Thursday, July 21, 2011

A Visual Guide to Narrowing in Emacs

 Every once in a while, you'd hear someone talk about narrowing in Emacs and you'd wonder what they're talking about.  The idea behind narrowing is that, you might be interested in only a certain portion of the file/buffer you're working on and you'd like to work on that portion alone and nothing else.  Narrowing allows you to do that by simply eliminates from your viewing, any other extraneous lines other than the highlighted ones.  Here's an example


In the screenshot above, let's say I want to work on the rows only upto to 10-Jan-2006 in a file containing 1000s of rows.  Mark the region and hit C-x n n.

 The rest of the lines are gone and only the marked region is left.  Now, you can work on the narrowed region as usual; the normal editing editing commands apply. Once you've completed the changes, you can get your complete buffer back by using C-x n w which widens the buffer or cancels narrowing.  For example, I've changed ABB to XXX in the narrowed region and reverted to the normal buffer by C-x n w.

 That's it. A couple of points are in order. It is disabled by default, so you'd want to enable it by adding the following to your .emacs
;;;enable narrowing
(put 'narrow-to-region 'disabled nil)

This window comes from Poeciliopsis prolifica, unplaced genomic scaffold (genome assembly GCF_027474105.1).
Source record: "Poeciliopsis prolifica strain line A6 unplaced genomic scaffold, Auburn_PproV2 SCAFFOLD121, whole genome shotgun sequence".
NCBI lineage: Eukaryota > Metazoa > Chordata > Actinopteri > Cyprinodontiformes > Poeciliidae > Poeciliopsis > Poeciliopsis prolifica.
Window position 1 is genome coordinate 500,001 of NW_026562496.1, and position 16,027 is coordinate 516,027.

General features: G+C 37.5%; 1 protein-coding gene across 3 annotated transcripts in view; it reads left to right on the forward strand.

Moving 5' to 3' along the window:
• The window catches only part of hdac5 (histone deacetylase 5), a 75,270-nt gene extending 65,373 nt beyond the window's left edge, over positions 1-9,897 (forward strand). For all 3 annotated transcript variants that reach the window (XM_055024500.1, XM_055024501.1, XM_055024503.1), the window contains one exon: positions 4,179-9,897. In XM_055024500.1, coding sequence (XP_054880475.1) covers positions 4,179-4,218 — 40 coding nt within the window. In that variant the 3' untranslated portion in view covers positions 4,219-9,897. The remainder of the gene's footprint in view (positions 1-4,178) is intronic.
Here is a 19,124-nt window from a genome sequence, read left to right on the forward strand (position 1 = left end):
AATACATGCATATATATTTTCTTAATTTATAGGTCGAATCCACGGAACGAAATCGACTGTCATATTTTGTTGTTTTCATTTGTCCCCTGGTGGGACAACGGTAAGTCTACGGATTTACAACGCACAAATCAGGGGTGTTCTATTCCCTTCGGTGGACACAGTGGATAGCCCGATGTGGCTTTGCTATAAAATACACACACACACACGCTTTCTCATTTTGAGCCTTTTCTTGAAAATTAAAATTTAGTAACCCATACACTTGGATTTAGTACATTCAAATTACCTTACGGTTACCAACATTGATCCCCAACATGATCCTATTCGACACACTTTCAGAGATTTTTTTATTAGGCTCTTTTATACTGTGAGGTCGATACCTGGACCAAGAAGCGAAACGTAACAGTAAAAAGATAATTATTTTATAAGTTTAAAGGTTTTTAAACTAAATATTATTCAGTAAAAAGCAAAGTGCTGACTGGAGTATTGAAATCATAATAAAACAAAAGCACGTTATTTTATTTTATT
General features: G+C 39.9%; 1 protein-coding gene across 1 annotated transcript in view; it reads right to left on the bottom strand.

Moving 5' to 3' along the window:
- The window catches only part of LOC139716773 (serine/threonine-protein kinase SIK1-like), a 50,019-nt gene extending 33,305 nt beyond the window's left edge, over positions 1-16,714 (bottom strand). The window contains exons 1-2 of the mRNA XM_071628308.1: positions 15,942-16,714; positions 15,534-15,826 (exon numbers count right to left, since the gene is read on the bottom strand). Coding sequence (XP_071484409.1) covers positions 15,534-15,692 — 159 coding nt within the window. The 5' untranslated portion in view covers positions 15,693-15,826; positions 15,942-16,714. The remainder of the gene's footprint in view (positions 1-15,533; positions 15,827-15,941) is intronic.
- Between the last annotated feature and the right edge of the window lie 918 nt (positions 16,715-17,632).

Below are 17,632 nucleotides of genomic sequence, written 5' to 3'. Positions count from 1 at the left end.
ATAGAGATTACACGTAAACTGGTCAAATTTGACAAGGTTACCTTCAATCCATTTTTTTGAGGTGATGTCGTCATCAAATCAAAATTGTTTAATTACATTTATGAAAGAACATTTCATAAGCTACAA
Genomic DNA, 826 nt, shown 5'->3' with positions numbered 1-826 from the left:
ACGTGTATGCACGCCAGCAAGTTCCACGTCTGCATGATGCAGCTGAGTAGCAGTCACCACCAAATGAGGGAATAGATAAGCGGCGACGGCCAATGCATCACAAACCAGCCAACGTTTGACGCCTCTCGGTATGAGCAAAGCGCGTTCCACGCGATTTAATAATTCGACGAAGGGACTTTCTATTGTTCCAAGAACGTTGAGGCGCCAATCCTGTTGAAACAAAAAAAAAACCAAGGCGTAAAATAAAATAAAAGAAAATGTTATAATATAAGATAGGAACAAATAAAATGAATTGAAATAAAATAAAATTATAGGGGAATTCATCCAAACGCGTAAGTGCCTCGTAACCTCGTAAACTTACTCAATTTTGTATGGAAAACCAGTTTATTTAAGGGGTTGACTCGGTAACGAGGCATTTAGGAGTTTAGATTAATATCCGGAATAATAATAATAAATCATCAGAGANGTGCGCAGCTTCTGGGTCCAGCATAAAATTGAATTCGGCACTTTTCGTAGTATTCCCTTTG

If you're confused whether narrowing is in effect or not, the modeline should have the word Narrow in it as a visual indication.  Lastly, the hidden text and lines are not gone even if you save with narrowing in effect, so you really don't need to panic that you've accidently overwritten the entire file or any other pant turding fear!

2 comments:

Scott Turner said...

The example in this article is exactly the use case for the only times I use narrowing: to easily perform a replace on a region. Then I realized that replace-string only works in the marked region. Are there other good uses for narrowing?

sivaram said...

Well, I've used it while doing code review of badly written shell scripts and places where I was better off doing a manual replace of key text. Combine this with rectangle commands, you can fairly be certain of making exactly the changes you want in the only place you wanted.